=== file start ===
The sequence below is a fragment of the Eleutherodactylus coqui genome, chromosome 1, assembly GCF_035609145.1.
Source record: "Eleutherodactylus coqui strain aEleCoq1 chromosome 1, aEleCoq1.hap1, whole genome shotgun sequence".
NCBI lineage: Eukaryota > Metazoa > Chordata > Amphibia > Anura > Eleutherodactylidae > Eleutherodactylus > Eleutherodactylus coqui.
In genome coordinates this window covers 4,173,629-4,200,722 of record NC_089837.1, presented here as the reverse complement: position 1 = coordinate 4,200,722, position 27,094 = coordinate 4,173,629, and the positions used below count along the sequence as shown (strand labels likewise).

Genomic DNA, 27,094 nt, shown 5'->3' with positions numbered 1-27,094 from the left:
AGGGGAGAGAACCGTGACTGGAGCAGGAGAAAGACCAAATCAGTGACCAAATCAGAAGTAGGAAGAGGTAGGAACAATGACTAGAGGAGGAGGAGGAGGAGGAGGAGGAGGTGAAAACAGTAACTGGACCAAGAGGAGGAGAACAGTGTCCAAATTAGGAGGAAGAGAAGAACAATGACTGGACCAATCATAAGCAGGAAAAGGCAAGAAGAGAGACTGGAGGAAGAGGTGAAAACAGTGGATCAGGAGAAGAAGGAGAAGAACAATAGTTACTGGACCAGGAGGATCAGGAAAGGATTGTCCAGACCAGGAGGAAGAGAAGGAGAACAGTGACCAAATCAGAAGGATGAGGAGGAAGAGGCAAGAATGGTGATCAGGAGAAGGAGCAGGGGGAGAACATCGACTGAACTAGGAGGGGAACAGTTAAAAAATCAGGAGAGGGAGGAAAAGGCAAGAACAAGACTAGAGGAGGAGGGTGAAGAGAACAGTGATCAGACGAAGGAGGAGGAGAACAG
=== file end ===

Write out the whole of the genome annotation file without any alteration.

The sequence below is a fragment of the Eleutherodactylus coqui genome, chromosome 1, assembly GCF_035609145.1.
Source record: "Eleutherodactylus coqui strain aEleCoq1 chromosome 1, aEleCoq1.hap1, whole genome shotgun sequence".
NCBI lineage: Eukaryota > Metazoa > Chordata > Amphibia > Anura > Eleutherodactylidae > Eleutherodactylus > Eleutherodactylus coqui.
In genome coordinates this window covers 4,173,629-4,200,722 of record NC_089837.1, presented here as the reverse complement: position 1 = coordinate 4,200,722, position 27,094 = coordinate 4,173,629, and the positions used below count along the sequence as shown (strand labels likewise).

Genomic DNA, 27,094 nt, shown 5'->3' with positions numbered 1-27,094 from the left:
AGGGGAGAGAACCGTGACTGGAGCAGGAGAAAGACCAAATCAGTGACCAAATCAGAAGTAGGAAGAGGTAGGAACAATGACTAGAGGAGGAGGAGGAGGAGGAGGAGGAGGTGAAAACAGTAACTGGACCAAGAGGAGGAGAACAGTGTCCAAATTAGGAGGAAGAGAAGAACAATGACTGGACCAATCATAAGCAGGAAAAGGCAAGAAGAGAGACTGGAGGAAGAGGTGAAAACAGTGGATCAGGAGAAGAAGGAGAAGAACAATAGTTACTGGACCAGGAGGATCAGGAAAGGATTGTCCAGACCAGGAGGAAGAGAAGGAGAACAGTGACCAAATCAGAAGGATGAGGAGGAAGAGGCAAGAATGGTGATCAGGAGAAGGAGCAGGGGGAGAACATCGACTGAACTAGGAGGGGAACAGTTAAAAAATCAGGAGAGGGAGGAAAAGGCAAGAACAAGACTAGAGGAGGAGGGTGAAGAGAACAGTGATCAGACGAAGGAGGAGGAGAACAG